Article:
The orientation courses start with a swearing-in/opening ceremony which will be presided over by the executive governor of the state/FCT minister (if in FCT). Then there will be an oath of Allegiance and the National Pledge presided over by the Chief Judge of the State/FCT. In the camp, corps members will have to wake up at the early hours of the day, and go through physical training and drills. There will also be lectures on the people and traditions of their state of deployment and professional lectures for health personnel, lawyers, and teachers among the corps members. Skill acquisition training will also be administered.
There will also be social activities that will be organized to help create opportunities for corps members to interact. The corps members will also participate in inter-platoon competitions in various sports including football, table tennis, cooking, volleyball and sanitation.
After the orientation, corp members will be posted to their primary place of assignment where they will be spending the rest of their time in the NYSC. Where the corp members will depend on their areas of specialization, however, emphasis will be placed on the Agricultural, Health, Education and Infrastructure sectors in rural areas.
In their PPAs, corps members are expected to work full-time for 11 months except for one working day set aside for the execution of Community Deployment Service (CDS). There is a vacation for one month after 11 months at the PPA, before the final passing out ceremony where the corps members will be issued certificates of completion.
Community Service Deployment (CDS)
During the NYSC, corp members are expected to get involved in projects that will help better the lives of their host communities. The needs of their host community will first be identified, and then the members of the community will be mobilized to embark on projects that will address those needs. This may include constructing bridges, marketplaces, health centresnters, classroom blocks, etc, and also carrying out programs like road safety campaigns, HIV sensitization, adult literacy campaign, etc.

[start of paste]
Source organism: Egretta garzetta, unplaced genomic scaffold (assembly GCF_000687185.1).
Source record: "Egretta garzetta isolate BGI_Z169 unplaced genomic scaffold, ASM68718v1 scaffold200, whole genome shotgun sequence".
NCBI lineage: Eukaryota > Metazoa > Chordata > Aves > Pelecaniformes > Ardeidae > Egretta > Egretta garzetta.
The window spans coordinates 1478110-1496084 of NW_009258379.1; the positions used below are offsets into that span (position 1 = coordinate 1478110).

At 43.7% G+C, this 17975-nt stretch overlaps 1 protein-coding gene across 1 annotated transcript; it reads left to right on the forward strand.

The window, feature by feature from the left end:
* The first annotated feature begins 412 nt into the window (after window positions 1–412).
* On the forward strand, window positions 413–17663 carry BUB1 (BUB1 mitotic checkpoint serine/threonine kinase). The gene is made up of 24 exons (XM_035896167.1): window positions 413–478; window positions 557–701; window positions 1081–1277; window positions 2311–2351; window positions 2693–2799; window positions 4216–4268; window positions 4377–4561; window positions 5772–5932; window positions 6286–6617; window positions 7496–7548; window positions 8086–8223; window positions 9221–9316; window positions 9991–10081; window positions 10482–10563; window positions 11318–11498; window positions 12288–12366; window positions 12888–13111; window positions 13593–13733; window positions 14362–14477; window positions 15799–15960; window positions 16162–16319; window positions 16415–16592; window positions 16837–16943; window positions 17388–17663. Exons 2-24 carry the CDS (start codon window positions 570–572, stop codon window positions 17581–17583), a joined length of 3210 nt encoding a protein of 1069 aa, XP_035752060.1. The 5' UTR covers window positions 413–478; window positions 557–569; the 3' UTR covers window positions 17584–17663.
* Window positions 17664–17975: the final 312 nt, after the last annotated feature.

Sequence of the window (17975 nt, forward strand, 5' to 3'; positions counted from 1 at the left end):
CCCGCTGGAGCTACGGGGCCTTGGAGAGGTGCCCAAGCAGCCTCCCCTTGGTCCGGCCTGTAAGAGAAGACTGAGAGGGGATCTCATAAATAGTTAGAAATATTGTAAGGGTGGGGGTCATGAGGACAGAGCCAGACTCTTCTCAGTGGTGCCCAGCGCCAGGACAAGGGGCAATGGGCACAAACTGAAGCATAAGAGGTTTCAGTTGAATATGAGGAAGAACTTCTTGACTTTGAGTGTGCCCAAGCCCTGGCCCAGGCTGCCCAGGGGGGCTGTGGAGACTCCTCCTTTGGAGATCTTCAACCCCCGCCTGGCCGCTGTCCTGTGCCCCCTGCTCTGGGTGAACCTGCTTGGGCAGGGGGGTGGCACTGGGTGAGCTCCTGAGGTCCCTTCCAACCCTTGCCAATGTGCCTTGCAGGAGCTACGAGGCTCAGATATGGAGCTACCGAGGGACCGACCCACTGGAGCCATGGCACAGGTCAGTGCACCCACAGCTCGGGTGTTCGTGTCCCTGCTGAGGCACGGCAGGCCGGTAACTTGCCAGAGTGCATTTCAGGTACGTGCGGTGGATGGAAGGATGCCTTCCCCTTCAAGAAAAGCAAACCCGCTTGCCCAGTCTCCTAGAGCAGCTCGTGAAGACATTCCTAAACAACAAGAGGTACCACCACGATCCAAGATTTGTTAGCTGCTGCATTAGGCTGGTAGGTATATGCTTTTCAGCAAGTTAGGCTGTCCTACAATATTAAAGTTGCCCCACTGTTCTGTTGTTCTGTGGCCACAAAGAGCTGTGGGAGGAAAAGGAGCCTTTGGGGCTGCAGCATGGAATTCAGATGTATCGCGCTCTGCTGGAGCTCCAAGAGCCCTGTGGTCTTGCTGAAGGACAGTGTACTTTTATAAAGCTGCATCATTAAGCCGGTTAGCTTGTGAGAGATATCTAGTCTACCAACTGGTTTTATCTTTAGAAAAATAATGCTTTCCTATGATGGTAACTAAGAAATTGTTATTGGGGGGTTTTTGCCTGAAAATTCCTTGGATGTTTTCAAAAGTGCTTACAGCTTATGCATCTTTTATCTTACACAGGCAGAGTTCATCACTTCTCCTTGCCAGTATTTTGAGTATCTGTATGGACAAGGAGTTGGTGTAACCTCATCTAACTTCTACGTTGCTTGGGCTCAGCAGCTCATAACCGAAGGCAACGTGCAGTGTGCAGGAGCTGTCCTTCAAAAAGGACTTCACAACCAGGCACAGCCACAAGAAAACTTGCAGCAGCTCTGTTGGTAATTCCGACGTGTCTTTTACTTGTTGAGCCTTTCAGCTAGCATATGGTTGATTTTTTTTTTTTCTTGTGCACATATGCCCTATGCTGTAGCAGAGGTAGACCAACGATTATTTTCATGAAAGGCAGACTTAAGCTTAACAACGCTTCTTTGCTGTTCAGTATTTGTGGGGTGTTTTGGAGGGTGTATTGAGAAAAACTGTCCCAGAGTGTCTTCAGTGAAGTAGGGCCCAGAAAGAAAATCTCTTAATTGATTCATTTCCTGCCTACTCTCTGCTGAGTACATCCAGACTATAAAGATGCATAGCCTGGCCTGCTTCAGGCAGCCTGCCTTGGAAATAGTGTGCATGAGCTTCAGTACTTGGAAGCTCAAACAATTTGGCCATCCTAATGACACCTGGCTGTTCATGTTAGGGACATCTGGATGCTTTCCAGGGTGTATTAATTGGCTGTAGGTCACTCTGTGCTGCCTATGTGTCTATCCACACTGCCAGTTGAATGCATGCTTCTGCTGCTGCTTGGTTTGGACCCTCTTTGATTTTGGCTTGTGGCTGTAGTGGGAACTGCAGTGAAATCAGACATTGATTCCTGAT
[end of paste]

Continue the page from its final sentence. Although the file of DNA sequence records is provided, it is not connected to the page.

Finally, after corps members have completed their primary assignment, they are gathered in their respective zones for debriefing and assessment of the service year. This is done at the end of the service year and is the period when the corps members submit their final clearance letters from their employers to their Zonal/Local Government Inspectors.
Various programs are organized for this ceremony, including parade rehearsals. Outstanding corps members during the service year will be given State Honors Awards.
NYSC is the perfect avenue to expose Nigerian youth to aspects of the country they are not familiar with. This will encourage diversity and build love towards every Nigerian regardless of tribe and language. However, there are several controversies regarding NYSC, the most prominent of which is the security threats. Many corps members have been killed in their places of deployment due to some cultural and political disputes. There have also been complaints about the time ‘wasted’ during the NYSC. A whole year is spent in the NYSC, which the graduate could have spent doing something else, not to mention the extra wasted time for graduates who fail to be deployed their first time.